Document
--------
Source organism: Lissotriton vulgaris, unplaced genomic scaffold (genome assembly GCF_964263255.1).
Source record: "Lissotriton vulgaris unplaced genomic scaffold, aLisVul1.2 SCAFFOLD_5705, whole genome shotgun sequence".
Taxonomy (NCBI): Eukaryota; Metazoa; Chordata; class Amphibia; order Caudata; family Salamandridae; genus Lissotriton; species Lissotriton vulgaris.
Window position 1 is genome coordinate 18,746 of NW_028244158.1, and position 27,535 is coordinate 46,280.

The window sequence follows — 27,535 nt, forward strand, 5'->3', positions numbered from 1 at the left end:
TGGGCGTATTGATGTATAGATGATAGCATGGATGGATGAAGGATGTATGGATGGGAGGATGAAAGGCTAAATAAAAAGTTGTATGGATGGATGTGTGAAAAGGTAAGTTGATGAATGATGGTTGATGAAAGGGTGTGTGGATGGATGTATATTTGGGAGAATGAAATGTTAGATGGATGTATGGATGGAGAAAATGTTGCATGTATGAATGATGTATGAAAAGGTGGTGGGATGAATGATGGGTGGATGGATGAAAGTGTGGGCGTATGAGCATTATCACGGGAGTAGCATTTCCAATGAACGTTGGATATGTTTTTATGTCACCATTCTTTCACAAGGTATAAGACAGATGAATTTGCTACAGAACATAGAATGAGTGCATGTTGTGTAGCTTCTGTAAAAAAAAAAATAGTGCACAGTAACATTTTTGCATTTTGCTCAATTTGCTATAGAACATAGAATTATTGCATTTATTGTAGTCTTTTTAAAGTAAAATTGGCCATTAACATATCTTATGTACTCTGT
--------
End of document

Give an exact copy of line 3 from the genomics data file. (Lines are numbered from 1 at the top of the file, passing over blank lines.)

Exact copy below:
Taxonomy (NCBI): Eukaryota; Metazoa; Chordata; class Amphibia; order Caudata; family Salamandridae; genus Lissotriton; species Lissotriton vulgaris.